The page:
Former Delhi chief minister Arvind Kejriwal and seven other erstwhile AAP ministers will figure in the Aam Aadmi Party’s first list of nearly 35 candidates for the upcoming assembly polls, likely to be released in a couple of days.
No candidate is expected to change their seat with Kejriwal seeking re-election from the New Delhi constituency, where he won a famous victory last year, defeating then CM Sheila Dikshit by over 25,000 votes. Of the seven party candidates in the Lok Sabha polls, only Rakhi Birla is set to make the list.
As reported by HT on Sunday, the party has decided to drop six sitting MLAs over concerns of poor performance. About 30 other candidates who finished a poor third or fourth in the last assembly elections are also unlikely to get tickets.
The novice party is fighting a resurgent BJP that is banking on PM Narendra Modi’s personal charm to win a majority in the 70-member house in polls likely early next year.
Despite winning 28 seats in a stunning debut in the 2013 assembly elections, the AAP government resigned within 49 days, saying they didn’t have the numbers to pass key legislation. The party has since seen a reversal of fortune, drawing a blank in the Capital in May’s general elections.
Party leaders Ashutosh and Ashish Khetan – both of whom fought the general elections – are busy with organizational work while Rajmohan Gandhi’s stature is too big to fight an assembly poll, the AAP said.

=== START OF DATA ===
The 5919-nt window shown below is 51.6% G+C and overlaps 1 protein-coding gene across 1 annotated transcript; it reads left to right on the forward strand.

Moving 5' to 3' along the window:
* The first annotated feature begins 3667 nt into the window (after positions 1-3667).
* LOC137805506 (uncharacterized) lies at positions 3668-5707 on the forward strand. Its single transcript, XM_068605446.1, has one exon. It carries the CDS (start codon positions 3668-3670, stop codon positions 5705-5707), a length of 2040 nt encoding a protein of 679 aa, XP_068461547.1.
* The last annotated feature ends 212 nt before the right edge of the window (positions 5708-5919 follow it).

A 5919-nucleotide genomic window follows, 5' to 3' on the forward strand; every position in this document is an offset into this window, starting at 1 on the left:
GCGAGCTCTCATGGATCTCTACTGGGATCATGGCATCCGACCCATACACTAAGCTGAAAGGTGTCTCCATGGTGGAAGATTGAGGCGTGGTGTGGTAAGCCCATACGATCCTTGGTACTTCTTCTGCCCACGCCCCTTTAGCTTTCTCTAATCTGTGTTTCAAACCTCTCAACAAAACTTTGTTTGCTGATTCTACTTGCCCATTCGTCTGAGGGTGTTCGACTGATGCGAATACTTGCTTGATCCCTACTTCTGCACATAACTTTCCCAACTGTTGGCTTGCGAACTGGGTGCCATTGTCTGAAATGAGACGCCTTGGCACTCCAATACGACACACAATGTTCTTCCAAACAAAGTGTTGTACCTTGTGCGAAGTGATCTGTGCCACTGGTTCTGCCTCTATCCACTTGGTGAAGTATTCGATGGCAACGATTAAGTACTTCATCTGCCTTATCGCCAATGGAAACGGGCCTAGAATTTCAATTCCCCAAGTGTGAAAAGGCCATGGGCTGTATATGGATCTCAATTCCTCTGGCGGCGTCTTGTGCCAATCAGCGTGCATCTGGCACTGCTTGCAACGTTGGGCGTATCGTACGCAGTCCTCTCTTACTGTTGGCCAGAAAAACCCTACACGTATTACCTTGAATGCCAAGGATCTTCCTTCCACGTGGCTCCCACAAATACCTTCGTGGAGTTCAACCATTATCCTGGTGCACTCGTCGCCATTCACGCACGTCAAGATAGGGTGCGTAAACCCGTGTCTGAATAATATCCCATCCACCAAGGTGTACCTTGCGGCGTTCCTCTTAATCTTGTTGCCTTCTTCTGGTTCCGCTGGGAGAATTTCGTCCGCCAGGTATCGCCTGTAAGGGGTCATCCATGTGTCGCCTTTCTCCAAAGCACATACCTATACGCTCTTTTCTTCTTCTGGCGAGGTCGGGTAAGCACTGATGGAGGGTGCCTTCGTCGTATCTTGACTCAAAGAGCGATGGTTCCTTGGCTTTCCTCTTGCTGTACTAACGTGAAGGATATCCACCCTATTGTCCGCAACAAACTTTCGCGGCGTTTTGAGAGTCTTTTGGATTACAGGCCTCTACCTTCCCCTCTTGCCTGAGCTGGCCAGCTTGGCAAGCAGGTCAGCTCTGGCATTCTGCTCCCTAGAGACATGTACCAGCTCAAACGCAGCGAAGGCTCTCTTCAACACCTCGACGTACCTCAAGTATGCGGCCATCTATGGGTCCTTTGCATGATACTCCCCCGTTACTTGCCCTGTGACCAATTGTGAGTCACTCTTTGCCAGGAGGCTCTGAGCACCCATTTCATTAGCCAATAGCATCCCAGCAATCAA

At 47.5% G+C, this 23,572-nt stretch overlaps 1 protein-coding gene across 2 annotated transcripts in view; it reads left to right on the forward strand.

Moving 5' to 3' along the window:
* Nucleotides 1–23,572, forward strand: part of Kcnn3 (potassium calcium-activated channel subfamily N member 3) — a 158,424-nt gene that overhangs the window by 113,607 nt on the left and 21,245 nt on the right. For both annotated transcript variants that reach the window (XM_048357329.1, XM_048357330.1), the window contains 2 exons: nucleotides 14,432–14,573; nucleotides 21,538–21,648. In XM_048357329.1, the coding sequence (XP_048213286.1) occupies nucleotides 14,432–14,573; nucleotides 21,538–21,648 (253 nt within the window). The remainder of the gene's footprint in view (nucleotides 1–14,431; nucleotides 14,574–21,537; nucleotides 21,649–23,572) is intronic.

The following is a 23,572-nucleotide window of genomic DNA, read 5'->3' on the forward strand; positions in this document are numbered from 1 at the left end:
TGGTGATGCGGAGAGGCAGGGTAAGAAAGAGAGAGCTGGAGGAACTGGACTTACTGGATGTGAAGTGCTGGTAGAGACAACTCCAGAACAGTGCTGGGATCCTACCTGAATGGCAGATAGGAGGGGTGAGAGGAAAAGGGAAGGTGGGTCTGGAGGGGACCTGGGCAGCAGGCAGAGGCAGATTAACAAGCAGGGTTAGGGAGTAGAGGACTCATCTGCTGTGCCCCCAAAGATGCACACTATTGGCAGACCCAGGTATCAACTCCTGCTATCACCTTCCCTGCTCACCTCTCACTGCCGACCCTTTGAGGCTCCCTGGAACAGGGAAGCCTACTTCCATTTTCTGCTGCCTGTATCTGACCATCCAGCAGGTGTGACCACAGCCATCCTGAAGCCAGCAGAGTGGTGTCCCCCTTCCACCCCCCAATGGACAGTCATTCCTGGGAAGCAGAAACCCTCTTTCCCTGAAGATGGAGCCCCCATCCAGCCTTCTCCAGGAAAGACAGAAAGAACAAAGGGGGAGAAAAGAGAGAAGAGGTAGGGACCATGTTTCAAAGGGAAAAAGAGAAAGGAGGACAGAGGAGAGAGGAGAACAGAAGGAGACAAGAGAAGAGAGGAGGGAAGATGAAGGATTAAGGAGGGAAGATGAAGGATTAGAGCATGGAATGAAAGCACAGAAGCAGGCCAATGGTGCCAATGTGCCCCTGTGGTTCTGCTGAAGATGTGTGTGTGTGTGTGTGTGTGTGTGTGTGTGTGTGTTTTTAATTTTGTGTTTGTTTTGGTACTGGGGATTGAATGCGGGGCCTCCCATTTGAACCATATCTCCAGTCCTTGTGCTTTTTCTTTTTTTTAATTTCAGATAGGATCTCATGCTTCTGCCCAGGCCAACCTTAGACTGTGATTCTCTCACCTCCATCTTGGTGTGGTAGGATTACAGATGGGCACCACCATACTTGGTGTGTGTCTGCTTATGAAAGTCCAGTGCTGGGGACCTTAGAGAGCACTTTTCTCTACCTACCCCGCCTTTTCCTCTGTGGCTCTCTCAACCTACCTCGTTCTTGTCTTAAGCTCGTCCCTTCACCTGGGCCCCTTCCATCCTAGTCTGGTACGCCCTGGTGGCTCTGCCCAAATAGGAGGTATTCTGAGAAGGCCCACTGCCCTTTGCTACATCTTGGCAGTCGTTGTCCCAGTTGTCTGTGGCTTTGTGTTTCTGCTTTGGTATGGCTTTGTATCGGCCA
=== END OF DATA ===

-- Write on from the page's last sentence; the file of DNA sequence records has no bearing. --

“Barring Gandhi, all six LS candidates are in contention for assembly poll tickets. They are well known and--despite defeats--got a lot of votes, pushing Congress candidates to the third slot,” said a senior party leader.
Like the 2013 elections, the AAP wants to be ahead of both the BJP and the Congress in selecting candidates so that its picks have more time to campaign. “We announced about 50 names a good six months before the elections. This allowed us to complete door-to-door campaigning in as many as 60 of the 70 constituencies,” said the leader.
The party is also working to finalise the rest of the 35-odd candidates. “Volunteer meetings are happening in the presence of our observers. We will decide on names that are emerging from these meetings,” he said.